The Mind of the Market by Michael Shermer. Why humans evolved to trust and verify, why misunderstandings of economics made sense in 12,000 BC, and how misguided ‘folk economics’ is today. Also a tour de force on the modern neurology tools used to distinguish areas of the brain when people lie, choose, enjoy, or evaluate others’ motives.
Nuggets worth evaluating:
- Majority of people fear losing 10 dollars 2 times more than they value gaining a new 10 dollar item. We share this common fear of losing with higher order monkeys. Most people work 2 times harder to save what we have, than to gain some new thing, of similar value. It makes sense (in evolutionary terms) that majority of people are like this, and we also need the rare person who reverses this math. Shermer posits this to explain clinging to losing stock and most people rejecting new ideas.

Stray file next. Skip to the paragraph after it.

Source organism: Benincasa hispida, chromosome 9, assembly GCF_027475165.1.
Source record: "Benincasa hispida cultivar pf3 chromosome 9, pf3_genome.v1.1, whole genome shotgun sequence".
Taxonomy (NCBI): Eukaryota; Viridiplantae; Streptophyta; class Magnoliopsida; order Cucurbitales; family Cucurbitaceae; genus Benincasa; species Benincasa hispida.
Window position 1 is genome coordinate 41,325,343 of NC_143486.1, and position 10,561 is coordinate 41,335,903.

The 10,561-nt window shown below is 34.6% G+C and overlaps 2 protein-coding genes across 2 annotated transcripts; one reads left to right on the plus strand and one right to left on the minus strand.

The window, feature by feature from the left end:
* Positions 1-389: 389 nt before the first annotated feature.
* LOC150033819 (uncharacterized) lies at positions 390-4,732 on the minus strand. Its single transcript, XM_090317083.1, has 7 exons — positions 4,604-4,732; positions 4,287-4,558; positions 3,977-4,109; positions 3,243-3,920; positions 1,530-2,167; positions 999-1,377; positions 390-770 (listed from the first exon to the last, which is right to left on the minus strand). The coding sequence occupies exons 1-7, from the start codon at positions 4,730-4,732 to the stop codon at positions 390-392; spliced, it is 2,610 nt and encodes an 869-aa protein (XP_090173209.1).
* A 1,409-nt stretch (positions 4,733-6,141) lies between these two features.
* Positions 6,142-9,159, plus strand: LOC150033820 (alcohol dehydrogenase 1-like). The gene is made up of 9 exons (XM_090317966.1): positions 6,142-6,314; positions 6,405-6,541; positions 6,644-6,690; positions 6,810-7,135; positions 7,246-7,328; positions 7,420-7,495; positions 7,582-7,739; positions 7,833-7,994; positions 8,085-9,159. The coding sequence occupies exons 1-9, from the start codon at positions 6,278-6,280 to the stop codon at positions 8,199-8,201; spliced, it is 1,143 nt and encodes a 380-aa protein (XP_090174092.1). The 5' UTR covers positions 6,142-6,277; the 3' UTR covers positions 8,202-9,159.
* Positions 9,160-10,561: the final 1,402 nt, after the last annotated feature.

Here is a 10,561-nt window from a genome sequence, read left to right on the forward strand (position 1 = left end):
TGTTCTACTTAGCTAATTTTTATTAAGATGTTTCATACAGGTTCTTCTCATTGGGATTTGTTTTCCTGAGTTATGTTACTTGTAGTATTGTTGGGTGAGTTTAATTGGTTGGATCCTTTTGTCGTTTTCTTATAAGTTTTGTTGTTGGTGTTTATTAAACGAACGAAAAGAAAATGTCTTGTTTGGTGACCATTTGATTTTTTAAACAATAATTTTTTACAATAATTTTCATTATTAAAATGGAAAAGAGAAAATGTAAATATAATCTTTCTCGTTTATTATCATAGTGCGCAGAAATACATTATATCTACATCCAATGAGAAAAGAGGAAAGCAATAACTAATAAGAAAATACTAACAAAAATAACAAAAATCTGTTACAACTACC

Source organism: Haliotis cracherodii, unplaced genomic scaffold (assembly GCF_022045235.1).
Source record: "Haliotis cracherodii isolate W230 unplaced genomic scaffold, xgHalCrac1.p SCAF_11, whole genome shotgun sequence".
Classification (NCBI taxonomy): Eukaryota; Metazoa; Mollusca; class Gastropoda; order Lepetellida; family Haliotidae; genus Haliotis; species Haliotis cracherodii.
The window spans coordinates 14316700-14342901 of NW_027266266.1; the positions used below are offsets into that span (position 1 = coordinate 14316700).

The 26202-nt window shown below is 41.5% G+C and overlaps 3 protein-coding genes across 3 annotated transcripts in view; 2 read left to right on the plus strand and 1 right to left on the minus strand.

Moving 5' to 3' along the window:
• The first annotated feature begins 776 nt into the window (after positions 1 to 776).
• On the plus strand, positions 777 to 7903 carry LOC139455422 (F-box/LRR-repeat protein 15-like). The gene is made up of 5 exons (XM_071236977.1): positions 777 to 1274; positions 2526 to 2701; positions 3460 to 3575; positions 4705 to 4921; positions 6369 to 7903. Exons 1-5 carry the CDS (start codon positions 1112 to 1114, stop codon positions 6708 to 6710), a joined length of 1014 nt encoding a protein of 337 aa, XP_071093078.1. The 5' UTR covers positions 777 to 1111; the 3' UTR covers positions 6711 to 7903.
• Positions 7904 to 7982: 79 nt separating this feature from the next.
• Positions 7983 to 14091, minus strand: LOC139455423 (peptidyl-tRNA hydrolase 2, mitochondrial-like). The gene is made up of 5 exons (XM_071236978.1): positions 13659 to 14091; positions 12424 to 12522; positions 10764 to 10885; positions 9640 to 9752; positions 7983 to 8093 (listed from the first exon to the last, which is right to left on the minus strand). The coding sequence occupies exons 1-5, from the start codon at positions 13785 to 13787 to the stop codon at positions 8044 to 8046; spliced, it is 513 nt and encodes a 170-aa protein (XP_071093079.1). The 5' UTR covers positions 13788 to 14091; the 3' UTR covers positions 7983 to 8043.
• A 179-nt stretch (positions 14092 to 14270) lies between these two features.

- Humans evolved different systems for wanting something (food, sex, security) and liking something (spicy food, marriage, housing). The ‘Want’ system is shared with nearly all mammals. The Liking system we only share with the highest order relatives. Addictions tap into our wanting system, which makes them hard to break.
- Trust is required for market economics. Humans are the only species he found willing to trust-and-see into the future. this behavior involves risk, but also enables huge rewards to the species. Social networks and public institutions recently (12,000 years or so) have enabled us to institutionalize trust with people we do not know. This expanded trade and trust greatly. The 2% of populace which break trust easily, "Psychopaths", actually play an important role in punishing people who cannot trust accurately, says Shermer, using an interesting proof.
- The productive origins of ‘group-think’ and effectively combatting its destructive powers when mob-rule occurs to kill people or ideas.
If you like this book, I would also recommend: Stumbling on Happiness, Freakonomics, Blink, The Tipping Point, and Why We Buy.